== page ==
Go Global, or Lose One Hundred Million Dollars

posted in: Startup Marketing | 0

U.S. startups need to remember that not only is there a world outside Silicon Valley/Boston, there’s a world outside the United States as well. By ignoring it during the crucial phases of gaining early adopters and transitioning to the early majority, they’re costing themselves millions in lost value. Don’t believe me?

Facebook Failing Abroad

Facebook, one of the hottest topics in social network news today, has failed miserably at gaining a notable international presence compared to other services. Friendster… yes, Friendster… has more than 5x the number of users in the Asia Pacific than Facebook. True, those users … [Read the rest »]

Micro-labor: Business Model of the Future?

~Updated below, 8/15/07~

Advertising won’t pay the bills for every web service forever. And there are many concerns that because customers are so used to everything being free, they’ll balk at subscription models. I think I’ve come up with what I think is a new business model for web services, in which users essentially earn paid account status.

On the same principle as Amazon’s Mechanical Turk (possibly even integrating that service into yours), customers complete basic human insight tasks (“Is this a picture of a cat, or a picture of a dog?”) that assist you, your partners, or Mechanical Turk … [Read the rest »]

Is Opera Winning the Browser Wars?

The Opera browser may be out-competing both Firefox and Internet Explorer. It’s true that in June they had only 1.8% of the desktop browser market. But when I read Opera’s API for the Wii Remote, I had a moment where I had to simply sit and stare, wondering if Opera’s developers are laughing at Microsoft fighting Mozilla over the same old territory while Opera is conquering the New World.

The Nintendo Wii has sold over 9.27 million units, which have access to the Wii “Internet Channel”, exclusively powered by the Opera browser as a free download from from April … [Read the rest »]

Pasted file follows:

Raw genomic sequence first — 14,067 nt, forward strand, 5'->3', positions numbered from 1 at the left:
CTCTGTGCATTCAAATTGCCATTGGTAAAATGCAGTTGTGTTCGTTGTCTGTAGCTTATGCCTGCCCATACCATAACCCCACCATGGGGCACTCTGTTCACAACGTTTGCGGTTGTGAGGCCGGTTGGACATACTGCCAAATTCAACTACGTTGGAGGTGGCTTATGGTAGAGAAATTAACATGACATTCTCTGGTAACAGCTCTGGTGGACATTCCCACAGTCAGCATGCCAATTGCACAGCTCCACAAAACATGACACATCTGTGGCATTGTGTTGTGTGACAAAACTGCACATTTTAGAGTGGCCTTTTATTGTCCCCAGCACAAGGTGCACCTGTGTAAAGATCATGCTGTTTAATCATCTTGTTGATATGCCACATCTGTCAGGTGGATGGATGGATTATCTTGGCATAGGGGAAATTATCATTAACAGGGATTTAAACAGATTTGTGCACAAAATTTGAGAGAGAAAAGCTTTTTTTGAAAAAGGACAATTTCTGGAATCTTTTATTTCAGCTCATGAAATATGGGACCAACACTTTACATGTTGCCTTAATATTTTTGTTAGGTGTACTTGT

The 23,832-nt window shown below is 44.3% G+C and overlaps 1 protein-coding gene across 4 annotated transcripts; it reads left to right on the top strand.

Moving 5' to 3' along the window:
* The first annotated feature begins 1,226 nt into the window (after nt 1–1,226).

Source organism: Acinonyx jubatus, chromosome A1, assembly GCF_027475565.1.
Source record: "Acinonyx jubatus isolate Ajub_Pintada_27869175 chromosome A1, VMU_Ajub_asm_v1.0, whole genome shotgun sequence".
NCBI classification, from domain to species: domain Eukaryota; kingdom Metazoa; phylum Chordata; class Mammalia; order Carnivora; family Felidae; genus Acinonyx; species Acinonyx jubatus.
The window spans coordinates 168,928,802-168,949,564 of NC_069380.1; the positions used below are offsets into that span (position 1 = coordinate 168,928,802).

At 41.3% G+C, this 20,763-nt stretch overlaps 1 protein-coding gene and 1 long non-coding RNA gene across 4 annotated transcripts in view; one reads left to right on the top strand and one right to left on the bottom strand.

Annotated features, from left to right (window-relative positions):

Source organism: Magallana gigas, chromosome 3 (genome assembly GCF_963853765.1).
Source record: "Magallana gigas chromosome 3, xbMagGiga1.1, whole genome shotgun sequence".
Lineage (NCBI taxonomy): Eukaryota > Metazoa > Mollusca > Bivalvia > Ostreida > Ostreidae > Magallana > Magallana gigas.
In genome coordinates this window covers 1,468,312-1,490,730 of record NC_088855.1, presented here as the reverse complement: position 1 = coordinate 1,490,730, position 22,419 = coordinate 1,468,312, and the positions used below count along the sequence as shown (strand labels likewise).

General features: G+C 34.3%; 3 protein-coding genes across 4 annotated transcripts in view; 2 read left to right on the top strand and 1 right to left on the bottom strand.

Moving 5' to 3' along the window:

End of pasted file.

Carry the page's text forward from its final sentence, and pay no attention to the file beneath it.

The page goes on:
Thoughts on ‘Major Players’ of the Web

I found a quote particularly telling in the New York Times’ article on Bill Gates transitioning out of Microsoft. Ray Ozzie, chief software architect of Microsoft, was discussing the dangers of Mr. Gates making strategic decisions after not staying informed. He says:

“It can’t be a situation where he’s expected to suddenly, magically come up to speed,” said Mr. Ozzie, […] “You know, did you see the 20 announcements last week that Google did, Yahoo did, Cisco did?“[emphasis mine]

Why would Microsoft, a software, web, and now (sigh) advertising company consider Cisco, a maker of network hardware appliances, a … [Read the rest »]

Click.tv + WebEx?

Mike Arrington says Cisco may have acquired Click.tv, a “video annotation and deep tagging service”. I hope that rumor is true, because some exciting ideas crossed my mind that I think Cisco could implement if it took Click.tv’s technology and applied it to WebEx vido conferencing.

When GMail was first announced, one of the most revolutionary ideas it brought to the mainstream was the idea of never having to delete an e-mail again. That, combined with GMail’s -tagging- ‘label’ing features and fantastic search capabilities, has made it possible for the average user to store every e-mail they’ve ever received, … [Read the rest »]

Nokia Rising on the Mobile Web